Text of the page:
Barbara Lippert’s Critique

The tree has spoken. At least, it was talking to me, as the static, mighty oak-based Volkswagen spot came into view during the Super Bowl. I loved the unexpected composition of the shot: so beautiful and painterly, with the primal form of the ancient tree taking up three- quarters of the frame. Two guys stare up at it–giving new meaning to “Whassup?”—from the side. And unlike other ads, this was slow and devoid of tricks. No animal, mineral or digital—just one proud tree.

We feel the raw elements—there’s no music in the background, only the natural sound of the wind and the hissing rain. One guy throws a stick. This tells us nothing. Then the other man picks up a moldy old tennis ball and throws it. Bong—it sounds as if he hit a steel drum. Finally, one guy removes his shoe and throws it up and that does the trick: A red Volkswagen GTI thumps to the ground in perfect shape.

The feeling of the car falling, however, is less like flying and more like birth. It’s as if an animal of the veldt were being born, up and ready to run almost immediately. The deadpan lines that follow are pretty funny: “Next time, let the clutch out easier,” one guys says to the other, as they get in the car. “Right.”

The creators say they took pains to ensure the tree wasn’t harmed during filming. I thought “Tree” was one of the more interesting and dignified spots on the Super Bowl.

Of course, for sheer majesty, nothing beat the E*Trade monkey sitting tall in the saddle. Talk about self-reinvention. Last year, he was on a folding chair in a garage. This year, he was the picture of dignity—like a prehensile El Exigente or a primate Ronald Reagan riding on horseback, surveying the very American landscape of the fallen dot-coms. Don’t cry for me,! And could that chimp ever shed a tear!

That sort of super-human poignancy was missing from this latest Volkswagen campaign, but the second spot, “Big Day,” made up for that in cleverness. It opens on a young guy who is desperately late, zooming in a Jetta VR6 and getting stuck behind a trailer. Meanwhile, we see cuts of a bride dressing, and her dad checking his watch. Our driver madly accelerates and gets to the church just as the doors close.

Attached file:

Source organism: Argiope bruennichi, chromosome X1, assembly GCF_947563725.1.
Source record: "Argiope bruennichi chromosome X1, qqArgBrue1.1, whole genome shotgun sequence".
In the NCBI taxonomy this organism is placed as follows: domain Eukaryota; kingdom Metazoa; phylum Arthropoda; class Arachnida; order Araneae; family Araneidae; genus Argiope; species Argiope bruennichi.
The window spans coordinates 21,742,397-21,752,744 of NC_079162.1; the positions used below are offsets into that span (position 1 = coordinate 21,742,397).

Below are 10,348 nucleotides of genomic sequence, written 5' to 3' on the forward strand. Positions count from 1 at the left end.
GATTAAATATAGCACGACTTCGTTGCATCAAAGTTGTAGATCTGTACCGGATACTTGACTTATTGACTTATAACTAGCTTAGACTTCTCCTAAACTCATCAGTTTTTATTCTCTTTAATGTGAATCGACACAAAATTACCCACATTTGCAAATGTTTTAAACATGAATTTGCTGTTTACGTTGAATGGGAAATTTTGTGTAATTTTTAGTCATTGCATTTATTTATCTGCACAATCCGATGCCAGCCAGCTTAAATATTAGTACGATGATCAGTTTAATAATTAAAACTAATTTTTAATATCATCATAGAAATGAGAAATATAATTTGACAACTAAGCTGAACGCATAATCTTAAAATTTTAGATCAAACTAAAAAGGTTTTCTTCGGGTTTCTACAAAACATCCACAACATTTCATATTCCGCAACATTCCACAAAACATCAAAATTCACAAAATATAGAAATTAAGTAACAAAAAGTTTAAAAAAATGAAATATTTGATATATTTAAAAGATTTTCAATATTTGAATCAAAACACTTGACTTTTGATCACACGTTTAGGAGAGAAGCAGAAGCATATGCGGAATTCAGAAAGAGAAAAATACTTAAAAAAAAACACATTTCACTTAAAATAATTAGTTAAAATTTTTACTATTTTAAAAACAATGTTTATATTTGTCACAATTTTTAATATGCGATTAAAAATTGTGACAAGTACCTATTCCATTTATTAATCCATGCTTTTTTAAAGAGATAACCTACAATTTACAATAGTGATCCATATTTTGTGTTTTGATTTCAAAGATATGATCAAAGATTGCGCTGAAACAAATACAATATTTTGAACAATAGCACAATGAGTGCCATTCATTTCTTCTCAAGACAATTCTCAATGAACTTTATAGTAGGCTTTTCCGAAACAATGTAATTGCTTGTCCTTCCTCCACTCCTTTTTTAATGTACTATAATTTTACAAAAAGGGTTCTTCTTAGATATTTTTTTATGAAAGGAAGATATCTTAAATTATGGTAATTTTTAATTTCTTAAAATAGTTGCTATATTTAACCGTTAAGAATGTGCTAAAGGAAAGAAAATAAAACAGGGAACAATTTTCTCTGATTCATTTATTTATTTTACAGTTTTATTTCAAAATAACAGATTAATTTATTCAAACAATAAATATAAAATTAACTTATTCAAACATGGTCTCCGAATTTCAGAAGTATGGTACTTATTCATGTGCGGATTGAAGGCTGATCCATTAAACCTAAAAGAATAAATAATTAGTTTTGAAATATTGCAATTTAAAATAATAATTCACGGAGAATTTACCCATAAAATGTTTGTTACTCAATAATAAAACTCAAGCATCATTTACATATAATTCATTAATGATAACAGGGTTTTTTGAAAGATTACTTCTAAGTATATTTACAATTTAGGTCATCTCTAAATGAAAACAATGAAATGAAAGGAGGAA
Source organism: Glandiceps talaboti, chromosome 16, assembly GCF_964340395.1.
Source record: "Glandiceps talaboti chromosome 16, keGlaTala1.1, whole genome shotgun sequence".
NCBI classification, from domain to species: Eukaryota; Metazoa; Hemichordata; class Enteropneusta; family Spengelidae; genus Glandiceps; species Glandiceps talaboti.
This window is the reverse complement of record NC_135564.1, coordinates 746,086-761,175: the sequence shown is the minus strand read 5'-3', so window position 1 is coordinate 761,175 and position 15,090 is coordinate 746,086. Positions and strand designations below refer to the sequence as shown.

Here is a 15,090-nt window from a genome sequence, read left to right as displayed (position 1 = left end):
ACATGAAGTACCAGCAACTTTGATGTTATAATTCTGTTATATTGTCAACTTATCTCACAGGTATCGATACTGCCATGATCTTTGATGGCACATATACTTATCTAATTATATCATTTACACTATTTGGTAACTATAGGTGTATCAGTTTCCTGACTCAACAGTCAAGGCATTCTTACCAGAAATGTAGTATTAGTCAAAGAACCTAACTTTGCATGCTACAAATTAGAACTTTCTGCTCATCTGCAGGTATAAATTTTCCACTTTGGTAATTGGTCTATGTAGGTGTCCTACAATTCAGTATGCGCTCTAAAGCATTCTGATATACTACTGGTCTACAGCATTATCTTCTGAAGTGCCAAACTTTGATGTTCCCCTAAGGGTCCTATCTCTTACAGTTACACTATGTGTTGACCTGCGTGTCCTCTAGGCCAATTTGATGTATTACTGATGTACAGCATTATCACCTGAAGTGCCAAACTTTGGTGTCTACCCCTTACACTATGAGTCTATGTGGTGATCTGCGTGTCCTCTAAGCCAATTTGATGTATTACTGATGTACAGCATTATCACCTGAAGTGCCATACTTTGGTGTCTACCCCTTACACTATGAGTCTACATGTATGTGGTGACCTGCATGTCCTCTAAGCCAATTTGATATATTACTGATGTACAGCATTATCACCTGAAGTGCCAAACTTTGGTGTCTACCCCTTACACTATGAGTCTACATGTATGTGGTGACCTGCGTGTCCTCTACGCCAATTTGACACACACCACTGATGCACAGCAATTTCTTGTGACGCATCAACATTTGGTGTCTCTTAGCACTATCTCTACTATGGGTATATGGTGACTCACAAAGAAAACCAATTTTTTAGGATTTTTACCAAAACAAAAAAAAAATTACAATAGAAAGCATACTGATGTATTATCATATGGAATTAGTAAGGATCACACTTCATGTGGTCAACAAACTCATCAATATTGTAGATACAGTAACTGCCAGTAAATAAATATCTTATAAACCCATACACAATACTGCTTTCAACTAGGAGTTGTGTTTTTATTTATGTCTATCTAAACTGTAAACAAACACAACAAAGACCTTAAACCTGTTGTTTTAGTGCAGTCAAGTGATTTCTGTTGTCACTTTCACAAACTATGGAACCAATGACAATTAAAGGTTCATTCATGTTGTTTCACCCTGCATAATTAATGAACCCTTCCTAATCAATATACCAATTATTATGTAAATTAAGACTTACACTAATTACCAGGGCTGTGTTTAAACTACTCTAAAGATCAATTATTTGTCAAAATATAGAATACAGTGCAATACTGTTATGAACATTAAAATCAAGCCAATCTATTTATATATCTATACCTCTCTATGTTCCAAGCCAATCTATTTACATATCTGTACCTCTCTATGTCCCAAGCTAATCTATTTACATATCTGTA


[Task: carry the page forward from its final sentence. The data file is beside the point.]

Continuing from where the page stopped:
Coo coo ca chu, Mrs. Robinson—this is a scene that echoes the end of The Graduate, when Benjamin shows up at the church to steal Elaine away from her boring fate. But there is much more ambiguity in this spot: Is he the groom? The spoiler? Or maybe attracted to the other guy? All we get as an answer is the line, “Fasten your seat belts.” This is one bumpy ride that deserves a sequel.

The mystery is not nearly as compelling, or clear, in the third ad. Again, it features two dudes in the woods. A flash goes off. We hear some growling as the two guys come racing out of the woods and back to their car. In its amateur quality and faux scariness, the spot has a Blair Witch quality.

As the guys speed away in their Jetta Wolfsburg, the one in the passenger seat reveals what caused furor. It’s a Polaroid of him and a baby bear. (You never mess with a mother bear.) But to the average viewer, it was completely unclear what the animal was—a dog, a wolf, a baby alien—so I didn’t get the joke.

This spot had less of the élan of the great Volkswagen spot of yore (two guys picking up and returning an abandoned chair) and more of the jerk-in-the-woods factor of those Reebok commercials on Survivor.

Still, it’s an interesting way to sell sheet metal and performance—by contrasting it with the few, the proud, the deciduous. Volkswagen


Arnold Worldwide



Chief Creative Officer

Ron Lawner

Group Greative Director

Alan Pafenbach

Art Director

Don Shelford


David Weist

Agency Producer

Bill Goodell


Mike Mills/

The Director’s Bureau

“Big Day,” “Woods”

Art Director

Paul Renner


Carl Loeb

Agency Producer

Keith Dezen


Dante Ariola/

Propaganda Films